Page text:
In the field of research, a variable is an object, idea, or
any other characteristic that can take any value that you are attempting to
measure. Age, blood pressure, height, exam score, sea level, time, and so on
are all variables.

In an experiment, there are two types of variables:
independent variables and dependent variables.

#### Definition of an independent variable

An **independent variable (IV)** is one that stands on its own.
The impact of any other variable has no effect on the value. The independent
variable is manipulated or changed by the researcher in order to assess its
impact on other variables.

Age is an example of an **independent variable** that is not
dependent on any other variable.

#### Definition of dependent variable

Similarly, as the name implies, a **dependent variable (DV)** is
dependent on other variables. The variable is the one being tested in the
experiment. A researcher evaluates the experiment's results to determine how
other variables influence the value of a **dependent variable**.

Take "Test Scores" as an example.

You want to see how studying or sleeping affects a test score.
The **dependent variable** in this example is "test score." The
**independent variable** is "studying" or "sleeping" because
these factors influence how well a student performs on the test.

So, in the experiment, you're attempting to determine
whether and how one variable influences the other. You can change the
**independent variable** (studying time) to see if the **dependent variable** (test
score) changes.

#### Difference between Independent and Dependent Variable

The simplest way to determine which variable in your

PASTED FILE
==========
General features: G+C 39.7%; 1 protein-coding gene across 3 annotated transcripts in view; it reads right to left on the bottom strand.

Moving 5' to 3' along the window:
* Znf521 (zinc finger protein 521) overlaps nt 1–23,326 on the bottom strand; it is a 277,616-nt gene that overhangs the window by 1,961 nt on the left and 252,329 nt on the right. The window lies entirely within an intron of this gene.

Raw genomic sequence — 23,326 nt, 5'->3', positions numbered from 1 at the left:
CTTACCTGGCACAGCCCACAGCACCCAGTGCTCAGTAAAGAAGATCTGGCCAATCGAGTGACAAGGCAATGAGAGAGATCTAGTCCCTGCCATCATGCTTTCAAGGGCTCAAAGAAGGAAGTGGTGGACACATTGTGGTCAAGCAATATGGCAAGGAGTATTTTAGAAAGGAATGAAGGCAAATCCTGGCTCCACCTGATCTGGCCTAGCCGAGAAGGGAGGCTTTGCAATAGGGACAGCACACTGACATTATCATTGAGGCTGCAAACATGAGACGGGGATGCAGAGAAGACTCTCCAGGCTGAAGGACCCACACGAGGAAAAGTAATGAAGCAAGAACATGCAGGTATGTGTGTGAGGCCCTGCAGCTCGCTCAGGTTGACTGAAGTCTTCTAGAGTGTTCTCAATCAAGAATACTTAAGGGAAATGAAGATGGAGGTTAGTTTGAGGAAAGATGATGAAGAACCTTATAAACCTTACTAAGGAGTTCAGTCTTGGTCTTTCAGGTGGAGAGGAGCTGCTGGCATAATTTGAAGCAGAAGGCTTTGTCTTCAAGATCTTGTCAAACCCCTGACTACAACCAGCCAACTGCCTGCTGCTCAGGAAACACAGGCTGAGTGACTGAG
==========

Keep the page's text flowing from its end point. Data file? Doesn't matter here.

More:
experiment is the **Independent Variable** (IV) and which is the **Dependent Variable**
(DV) is to put both variables in the sentence below in the correct order.

"A change in the DV is caused by the IV." It is
impossible for DV to cause any change in IV."

When you change the **Independent Variables** in an experiment,
your goal is to measure the changes in the **Dependent Variables**.

Remember that changes in the **independent variable** have an
effect on the **dependent variable**.

#### Examples of Independent and Dependent Variables

Let's look at some examples of dependent and independent
variables to better understand their characteristics.

How does the amount of sleep affect test results?

1. **Independent Variable**: Sleeping time prior to the exam

2. Test Score is the **Dependent Variable**

What effect does fast food have on blood pressure?

1. **Independent variable**: Fast food consumption

Blood Pressure is the **dependent variable**.

What effect does caffeine have on sleep?

1. **Independent variable**: caffeine consumption

2. **Dependent Variable**: Sleep

#### In Experiment – Independent and Dependent Variables

The independent variable in an experiment is the
characteristic that the researcher manipulates to determine the effect of the
changes on the **dependent variable**.

It is important to note that changing the independent
variable always results in a change in the dependent variable.